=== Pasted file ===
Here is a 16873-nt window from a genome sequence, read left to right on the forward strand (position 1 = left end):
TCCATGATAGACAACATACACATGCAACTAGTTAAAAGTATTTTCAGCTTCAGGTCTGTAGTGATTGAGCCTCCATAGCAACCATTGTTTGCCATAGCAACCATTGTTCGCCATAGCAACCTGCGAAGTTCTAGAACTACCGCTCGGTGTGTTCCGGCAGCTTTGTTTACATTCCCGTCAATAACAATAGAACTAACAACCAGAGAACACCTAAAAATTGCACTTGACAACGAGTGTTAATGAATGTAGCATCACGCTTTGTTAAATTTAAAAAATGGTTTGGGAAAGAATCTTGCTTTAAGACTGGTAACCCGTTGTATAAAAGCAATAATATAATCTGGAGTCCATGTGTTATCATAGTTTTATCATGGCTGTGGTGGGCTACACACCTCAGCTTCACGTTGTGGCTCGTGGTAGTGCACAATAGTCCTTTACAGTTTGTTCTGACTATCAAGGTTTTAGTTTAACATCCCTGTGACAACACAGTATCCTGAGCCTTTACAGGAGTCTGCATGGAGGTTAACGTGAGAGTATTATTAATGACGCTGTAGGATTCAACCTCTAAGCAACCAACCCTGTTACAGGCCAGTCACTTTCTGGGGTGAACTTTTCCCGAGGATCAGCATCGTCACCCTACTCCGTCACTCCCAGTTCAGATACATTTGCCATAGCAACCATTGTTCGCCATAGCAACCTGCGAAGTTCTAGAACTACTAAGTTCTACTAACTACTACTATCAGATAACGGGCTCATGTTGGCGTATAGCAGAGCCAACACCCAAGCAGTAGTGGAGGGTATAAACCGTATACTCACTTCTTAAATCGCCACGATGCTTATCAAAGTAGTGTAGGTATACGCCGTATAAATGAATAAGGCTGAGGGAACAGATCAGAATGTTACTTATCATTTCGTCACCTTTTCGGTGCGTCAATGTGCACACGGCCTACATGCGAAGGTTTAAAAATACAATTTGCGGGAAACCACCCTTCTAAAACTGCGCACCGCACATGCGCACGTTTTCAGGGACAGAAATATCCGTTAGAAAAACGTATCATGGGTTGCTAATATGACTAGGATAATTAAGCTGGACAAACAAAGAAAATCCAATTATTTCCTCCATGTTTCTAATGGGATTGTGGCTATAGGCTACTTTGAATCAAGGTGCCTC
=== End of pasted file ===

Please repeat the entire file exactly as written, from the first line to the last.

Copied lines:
Here is a 16873-nt window from a genome sequence, read left to right on the forward strand (position 1 = left end):
TCCATGATAGACAACATACACATGCAACTAGTTAAAAGTATTTTCAGCTTCAGGTCTGTAGTGATTGAGCCTCCATAGCAACCATTGTTTGCCATAGCAACCATTGTTCGCCATAGCAACCTGCGAAGTTCTAGAACTACCGCTCGGTGTGTTCCGGCAGCTTTGTTTACATTCCCGTCAATAACAATAGAACTAACAACCAGAGAACACCTAAAAATTGCACTTGACAACGAGTGTTAATGAATGTAGCATCACGCTTTGTTAAATTTAAAAAATGGTTTGGGAAAGAATCTTGCTTTAAGACTGGTAACCCGTTGTATAAAAGCAATAATATAATCTGGAGTCCATGTGTTATCATAGTTTTATCATGGCTGTGGTGGGCTACACACCTCAGCTTCACGTTGTGGCTCGTGGTAGTGCACAATAGTCCTTTACAGTTTGTTCTGACTATCAAGGTTTTAGTTTAACATCCCTGTGACAACACAGTATCCTGAGCCTTTACAGGAGTCTGCATGGAGGTTAACGTGAGAGTATTATTAATGACGCTGTAGGATTCAACCTCTAAGCAACCAACCCTGTTACAGGCCAGTCACTTTCTGGGGTGAACTTTTCCCGAGGATCAGCATCGTCACCCTACTCCGTCACTCCCAGTTCAGATACATTTGCCATAGCAACCATTGTTCGCCATAGCAACCTGCGAAGTTCTAGAACTACTAAGTTCTACTAACTACTACTATCAGATAACGGGCTCATGTTGGCGTATAGCAGAGCCAACACCCAAGCAGTAGTGGAGGGTATAAACCGTATACTCACTTCTTAAATCGCCACGATGCTTATCAAAGTAGTGTAGGTATACGCCGTATAAATGAATAAGGCTGAGGGAACAGATCAGAATGTTACTTATCATTTCGTCACCTTTTCGGTGCGTCAATGTGCACACGGCCTACATGCGAAGGTTTAAAAATACAATTTGCGGGAAACCACCCTTCTAAAACTGCGCACCGCACATGCGCACGTTTTCAGGGACAGAAATATCCGTTAGAAAAACGTATCATGGGTTGCTAATATGACTAGGATAATTAAGCTGGACAAACAAAGAAAATCCAATTATTTCCTCCATGTTTCTAATGGGATTGTGGCTATAGGCTACTTTGAATCAAGGTGCCTC